Wednesday, 26 March 2014

Omni-GUBU - A Short History of Significant Utterences in Irish Politics.

*Some random thoughts on the lyrical bent & tendency towards catchphrases of Irish Politics. Off the top of my head.

                        * On Mature Recollection, We Are Living Away Beyond Our Means

That Money Was Only Resting In My Account


That infamous acronym is everywhere again. And no wonder. We are in the middle of what the great French diplomat and political theorist Tallyrand once characterised as; "A total feckin' shite-storm".

One of those periodic National Traumas. Don't worry if you've missed it, there'll be another along in a while. Our state motto; "Omni-GUBU Ad Nauseum".

Commissioner Callinan will ride off into the sunset wishing that he hadn't taken the perfectly innocent adjective "Disgusting" and turned it into his professional epitaph.

But it was Charles J Haughey's baroque response to another Irish scandal, the strange series of events (in the summer of 1982) which led to a double-murderer getting caught in the house of the Irish Attorney General, that is still our go-to phrase in times of crisis.

GUBU! .....It was text-speak before anybody had heard of social media or smart-phones. The early '80s equivalent of "WTF JUST HAPPENED!?"

It wasn't Haughey himself who coined it - but he did provide the inspiration. Say what you like about Charles J (try "Corrupt"), the man had a way with words.

When the news broke about on-the-run killer Malcolm McArthur hiding in the apartment of the State's top law official, Haughey spurred his metaphorical horse towards the heights of hyperbole.

"It was a bizarre happening. An unprecedented situation, a grotesque situation, an almost unbelievable mischance." He said.

It was Conor Cruise O'Brien who compressed Charley's thoughts and coined the phrase; GUBU - for Grotesque, Unprecedented, Bizarre, Unbelievable.

And as a handy acronym for describing how our Dysfunctional Republic works, it has never been bettered. Probably never will.

A small scandal breaks - usually by accident - and you can mentally picture the great and the good, the journos who cover them and the public who look on, putting on their tin-hats and bracing for far worse to come.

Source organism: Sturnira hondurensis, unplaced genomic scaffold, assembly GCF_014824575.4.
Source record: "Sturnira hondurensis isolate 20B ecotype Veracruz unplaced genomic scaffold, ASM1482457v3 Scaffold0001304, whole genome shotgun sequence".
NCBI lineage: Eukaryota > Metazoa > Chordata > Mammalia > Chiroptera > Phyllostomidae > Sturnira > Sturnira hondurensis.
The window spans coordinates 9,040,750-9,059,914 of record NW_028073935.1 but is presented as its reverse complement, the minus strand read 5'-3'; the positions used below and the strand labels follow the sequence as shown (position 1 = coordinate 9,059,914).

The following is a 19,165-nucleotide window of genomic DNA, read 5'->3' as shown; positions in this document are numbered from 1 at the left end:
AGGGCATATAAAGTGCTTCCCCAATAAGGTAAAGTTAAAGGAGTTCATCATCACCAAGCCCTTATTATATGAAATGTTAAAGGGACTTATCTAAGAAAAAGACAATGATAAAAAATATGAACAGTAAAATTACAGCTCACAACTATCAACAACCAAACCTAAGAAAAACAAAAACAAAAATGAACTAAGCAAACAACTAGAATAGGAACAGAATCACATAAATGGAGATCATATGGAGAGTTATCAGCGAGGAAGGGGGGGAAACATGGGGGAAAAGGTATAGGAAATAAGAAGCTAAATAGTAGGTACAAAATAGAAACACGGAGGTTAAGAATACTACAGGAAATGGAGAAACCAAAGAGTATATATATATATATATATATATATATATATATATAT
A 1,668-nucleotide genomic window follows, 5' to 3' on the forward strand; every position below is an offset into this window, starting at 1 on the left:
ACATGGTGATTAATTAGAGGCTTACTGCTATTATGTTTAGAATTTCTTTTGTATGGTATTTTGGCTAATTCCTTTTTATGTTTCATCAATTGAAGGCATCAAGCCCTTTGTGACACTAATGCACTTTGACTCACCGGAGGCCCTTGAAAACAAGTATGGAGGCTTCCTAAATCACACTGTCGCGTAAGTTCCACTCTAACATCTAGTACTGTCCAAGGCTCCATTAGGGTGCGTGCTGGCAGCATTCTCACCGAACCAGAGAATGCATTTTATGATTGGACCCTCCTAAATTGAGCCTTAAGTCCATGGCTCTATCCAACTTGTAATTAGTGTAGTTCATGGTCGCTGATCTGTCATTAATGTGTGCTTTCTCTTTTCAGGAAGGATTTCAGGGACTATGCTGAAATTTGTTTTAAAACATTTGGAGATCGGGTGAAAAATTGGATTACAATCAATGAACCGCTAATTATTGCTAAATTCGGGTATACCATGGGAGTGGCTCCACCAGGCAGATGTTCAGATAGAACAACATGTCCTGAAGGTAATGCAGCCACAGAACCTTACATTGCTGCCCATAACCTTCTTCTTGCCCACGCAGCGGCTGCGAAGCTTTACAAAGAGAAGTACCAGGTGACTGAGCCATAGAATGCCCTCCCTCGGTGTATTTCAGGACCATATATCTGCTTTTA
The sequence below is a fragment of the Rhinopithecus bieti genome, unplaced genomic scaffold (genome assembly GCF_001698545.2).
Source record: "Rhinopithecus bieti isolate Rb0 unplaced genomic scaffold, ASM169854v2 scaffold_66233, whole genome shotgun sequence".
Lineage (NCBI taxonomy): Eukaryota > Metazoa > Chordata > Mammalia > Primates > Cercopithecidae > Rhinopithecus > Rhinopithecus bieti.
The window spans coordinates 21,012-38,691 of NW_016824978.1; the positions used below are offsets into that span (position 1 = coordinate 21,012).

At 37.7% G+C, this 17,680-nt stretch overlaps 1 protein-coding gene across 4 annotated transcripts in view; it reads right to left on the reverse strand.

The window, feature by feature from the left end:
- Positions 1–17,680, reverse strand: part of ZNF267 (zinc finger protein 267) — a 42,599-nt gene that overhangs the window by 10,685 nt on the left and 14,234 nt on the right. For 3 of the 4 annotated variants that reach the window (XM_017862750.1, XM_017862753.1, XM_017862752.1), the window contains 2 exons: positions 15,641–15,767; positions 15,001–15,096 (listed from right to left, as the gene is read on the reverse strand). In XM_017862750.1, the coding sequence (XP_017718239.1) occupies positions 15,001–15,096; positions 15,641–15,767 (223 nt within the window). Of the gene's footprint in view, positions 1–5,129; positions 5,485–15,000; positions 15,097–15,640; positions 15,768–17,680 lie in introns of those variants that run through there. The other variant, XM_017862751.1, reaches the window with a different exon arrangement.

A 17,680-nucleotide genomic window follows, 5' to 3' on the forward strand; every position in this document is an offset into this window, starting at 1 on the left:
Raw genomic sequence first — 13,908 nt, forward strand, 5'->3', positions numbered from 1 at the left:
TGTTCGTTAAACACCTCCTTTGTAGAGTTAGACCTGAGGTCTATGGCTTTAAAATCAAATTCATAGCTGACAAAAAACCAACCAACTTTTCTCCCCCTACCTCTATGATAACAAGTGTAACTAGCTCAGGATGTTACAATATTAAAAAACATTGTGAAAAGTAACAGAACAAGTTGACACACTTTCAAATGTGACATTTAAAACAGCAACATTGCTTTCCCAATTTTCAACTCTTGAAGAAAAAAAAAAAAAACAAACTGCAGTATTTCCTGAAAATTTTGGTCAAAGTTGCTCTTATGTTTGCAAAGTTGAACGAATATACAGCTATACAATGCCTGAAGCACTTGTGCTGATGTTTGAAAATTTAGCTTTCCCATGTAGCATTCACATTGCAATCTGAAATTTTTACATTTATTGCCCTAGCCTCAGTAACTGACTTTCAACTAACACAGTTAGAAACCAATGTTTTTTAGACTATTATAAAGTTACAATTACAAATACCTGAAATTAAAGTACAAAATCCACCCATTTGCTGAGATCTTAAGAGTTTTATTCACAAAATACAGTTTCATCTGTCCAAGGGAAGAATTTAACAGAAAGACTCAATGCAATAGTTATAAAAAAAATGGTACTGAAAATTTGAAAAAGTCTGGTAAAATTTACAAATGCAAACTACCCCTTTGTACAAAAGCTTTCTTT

If there's one thing you can count on with an Irish political scandal, the first plop is always only the muted harbinger of several tonnes of shite about to hit the fan.

Unprecedented and Bizarre? Sure you haven't been paying attention, Make yourself some popcorn 'cos this is about to get EPIC!

It is a small island. And if somebody's been naughty, the chances are he has had the help, connivence or blind-eye of a few others. Who are usually well-connected to the people at the top. Or they are the people at the top.

So it's a good thing, then, that our politicians have a peculiarly Irish talent for minting a memorable phrase.

Sure, the Yanks with their "I did not have sexual relations with that woman!" or "Read My Lips - No New Taxes" are also good at this sort of thing.

But it takes an Irishman (or woman) to add a bit of poetry or drama. Or to bend words so that they sorta/kinda deal with the scandal or crisis, but also put them into the proper perspective. Smooth the events out a bit, point out that nobody is really at fault here, these are events beyond our control. That money was only resting in my account.

Politicians in other countries, when caught out, may try to spin or explain. In Ireland, they rail against cruel fate! Damn the stars that brought them to this sorry pass! They get dramatic, sentimental or lachrymose. They appeal to the plain people of Ireland (yes, those feckers).

Brian Lenihan Snr, on the main evening news, looking a beaten man, trying to explain away being caught out in a lie by turning to "Mature recollection". Looking back now, knowing how sick the man was and how he had been (unknown to himself) betrayed by his great friend, it is a very sad moment.

Another Fianna Failer, Gerry Collins, down on his knees, begging Albert Reynolds (who was out to topple his boss Haughey ) not to "bursht up the party!" Again, on the main evening news (which gets very Oprah more times than you would think reasonable).

It's not always hi-flown or tearful. Sometimes our politicians like to employ playful threat, such as when a Garda who was trying to intervene in a late-night drinking session involving politicians was asked; "You would like a pint or a transfer?"

The language our politicians use can be very revealing. Coalitions are "temporary little arrangements" - exasperated party leaders talk about "the f******g Peace Process".

Or it can be smug. Pee Flynn inviting the Late Late Show audience to try running three homes on an MEP's salary - "I wanna tell you, it ain't easy! You try it sometime!"

That was great TV - watching an odious creature like Flynn dig his own grave with those big shiny horse-teeth.

You'd Never Tire of Slappin' That

Charles J Haughey (again) telling an Austerity Hit Ireland (of another time) that we were "Living away beyond our means"...this from the Lord of the Manor in the Charvet Shirt. Living large on "political donations" and telling his bank, who had been trying to get back a 1 mill "loan" for years, to basically sing for it.

My own favourite? The exchange between the strait-laced company accountant James Gogarty, walking out of Minister Ray Burke's house after his developer boss had just dropped off a "political donation";

Gogarty;"Will we be getting a receipt?"

Boss (with a rueful laugh): "Will We F**k!"

That remains the perfect Irish political vignette. The honest, hard-working bean-counter (god bless his innocence) and the developer who knew how things actually worked.

Will things ever change? Will they F**K.

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